Cancer patients stay positive caring for themselves
When patients look after themselves and they don't look ill, they feel better and stay positive. Those close to them are more likely to treat them in same way and not with the pity, which can put a strain on the relationship. Patients can maintain an almost identical quality of life.health and fitness Updated: Feb 06, 2013 13:28 IST
February 4 is World Cancer Day, a good opportunity to take a closer look at the way sufferers are perceived and the image they project. Marie-Laure Allouis is a nurse, image consultant and president of APIMA, a French association that helps patients rebuild their image, gives advice so they can make the most of their looks and helps them find some wellbeing in spite of their illness.
Why is it important to look after oneself when one is suffering from cancer?
When patients look after themselves and they don't look ill, they feel better and stay positive. Those close to them are more likely to treat them in same way and not with the pity, which can put a strain on the relationship. Patients can maintain an almost identical quality of life. Moreover, if the patient feels good, they might have fewer side effects from chemotherapy and therefore, better chances of survival because there will be fewer constraints in terms of lowering the doses of their treatment.
What parts of the face should cancer patients pay particular attention to?
First of all, one must moisturize one's skin which can be altered and dried out by chemotherapy. It is also important to cover up the loss of eyelashes and eyebrows. To do this, we must highlight the patient's eyes to restructure their face.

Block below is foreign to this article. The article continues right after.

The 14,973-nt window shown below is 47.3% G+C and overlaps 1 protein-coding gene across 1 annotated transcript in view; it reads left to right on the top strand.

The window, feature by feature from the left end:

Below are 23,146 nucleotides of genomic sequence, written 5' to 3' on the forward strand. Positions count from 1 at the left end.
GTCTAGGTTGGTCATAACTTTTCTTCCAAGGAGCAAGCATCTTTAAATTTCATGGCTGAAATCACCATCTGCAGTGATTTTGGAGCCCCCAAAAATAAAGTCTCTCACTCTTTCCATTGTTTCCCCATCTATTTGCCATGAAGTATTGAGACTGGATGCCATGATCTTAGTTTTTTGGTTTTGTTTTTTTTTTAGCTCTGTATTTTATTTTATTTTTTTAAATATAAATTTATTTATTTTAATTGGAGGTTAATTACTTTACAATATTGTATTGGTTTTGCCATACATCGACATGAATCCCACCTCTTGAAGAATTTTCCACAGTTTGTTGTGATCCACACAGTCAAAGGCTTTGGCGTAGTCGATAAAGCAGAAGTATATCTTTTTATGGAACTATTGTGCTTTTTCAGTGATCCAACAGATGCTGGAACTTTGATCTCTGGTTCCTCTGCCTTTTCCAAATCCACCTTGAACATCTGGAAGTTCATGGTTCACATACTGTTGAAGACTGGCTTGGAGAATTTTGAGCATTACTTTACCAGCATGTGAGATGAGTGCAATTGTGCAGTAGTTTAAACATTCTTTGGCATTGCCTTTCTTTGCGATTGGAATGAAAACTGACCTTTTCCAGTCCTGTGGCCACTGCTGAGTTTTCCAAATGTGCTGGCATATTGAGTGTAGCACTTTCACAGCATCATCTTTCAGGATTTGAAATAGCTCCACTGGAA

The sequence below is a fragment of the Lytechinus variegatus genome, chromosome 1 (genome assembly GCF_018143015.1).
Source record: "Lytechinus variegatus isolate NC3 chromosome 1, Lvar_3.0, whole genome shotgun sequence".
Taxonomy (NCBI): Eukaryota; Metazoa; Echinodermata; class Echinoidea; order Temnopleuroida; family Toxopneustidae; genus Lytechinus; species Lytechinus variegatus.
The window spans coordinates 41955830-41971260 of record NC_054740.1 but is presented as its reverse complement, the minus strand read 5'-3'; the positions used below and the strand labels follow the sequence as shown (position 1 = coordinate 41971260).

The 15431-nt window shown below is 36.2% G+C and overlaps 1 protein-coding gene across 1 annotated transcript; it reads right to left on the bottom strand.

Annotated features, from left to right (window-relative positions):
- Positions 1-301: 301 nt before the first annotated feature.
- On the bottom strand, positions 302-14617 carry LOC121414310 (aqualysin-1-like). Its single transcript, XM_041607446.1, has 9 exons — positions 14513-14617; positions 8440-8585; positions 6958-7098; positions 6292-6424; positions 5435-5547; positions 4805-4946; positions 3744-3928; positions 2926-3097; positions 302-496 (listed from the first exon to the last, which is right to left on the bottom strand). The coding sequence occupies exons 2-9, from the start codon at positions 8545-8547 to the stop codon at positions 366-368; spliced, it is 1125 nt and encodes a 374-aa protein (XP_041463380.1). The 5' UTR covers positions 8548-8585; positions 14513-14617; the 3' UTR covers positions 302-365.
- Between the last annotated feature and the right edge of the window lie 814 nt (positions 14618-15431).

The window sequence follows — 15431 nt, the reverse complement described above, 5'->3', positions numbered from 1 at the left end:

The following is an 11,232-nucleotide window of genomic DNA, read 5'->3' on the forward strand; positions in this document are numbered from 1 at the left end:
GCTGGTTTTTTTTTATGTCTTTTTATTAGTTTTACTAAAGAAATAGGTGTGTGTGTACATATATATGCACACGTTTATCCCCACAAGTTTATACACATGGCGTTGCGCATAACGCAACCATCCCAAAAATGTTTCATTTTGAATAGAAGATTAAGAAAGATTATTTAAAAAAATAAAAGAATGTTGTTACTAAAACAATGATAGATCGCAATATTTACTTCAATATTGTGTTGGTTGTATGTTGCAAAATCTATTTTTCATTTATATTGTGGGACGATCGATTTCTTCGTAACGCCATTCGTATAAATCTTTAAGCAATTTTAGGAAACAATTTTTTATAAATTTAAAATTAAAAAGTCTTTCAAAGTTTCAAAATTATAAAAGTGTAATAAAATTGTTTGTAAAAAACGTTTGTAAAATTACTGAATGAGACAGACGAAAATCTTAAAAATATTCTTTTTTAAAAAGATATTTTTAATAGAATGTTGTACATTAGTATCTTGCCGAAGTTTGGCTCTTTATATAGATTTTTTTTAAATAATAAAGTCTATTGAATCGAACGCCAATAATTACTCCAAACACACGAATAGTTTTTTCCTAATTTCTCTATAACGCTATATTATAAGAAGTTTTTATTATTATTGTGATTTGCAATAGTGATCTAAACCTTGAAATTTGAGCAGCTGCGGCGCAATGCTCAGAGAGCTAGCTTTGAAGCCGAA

What beauty tips should patients follow?
Once again, moisturize skin and give it a healthy look and tone. It is important to hide as much as possible the sickly skin tones (grey, yellow, white) that sufferers take on. I would also advise creating the illusion of eyelashes and drawing in eyebrows. To finish, one can apply a little gloss and hydrate lips that are often cracked.
How can one deal with the loss of hair, another consequence of chemotherapy?
I would advise patients to buy a wig before they even lose their hair if they don't want to change their cut and color. For those who don't want a wig, wearing a scarf or hats with various accessories is stylish, elegant and shows personality. This is often a time when patients discover their femininity and learn to look after themselves without feeling guilty.
Marie-Laure Allouis is the author of French books Soigner son image pour mieux vivre son cancer (Taking care of your image to cope with cancer better) and Conseils de beauté pour mieux vivre son cancer (Beauty tips to cope with cancer better) available on the APIMA website.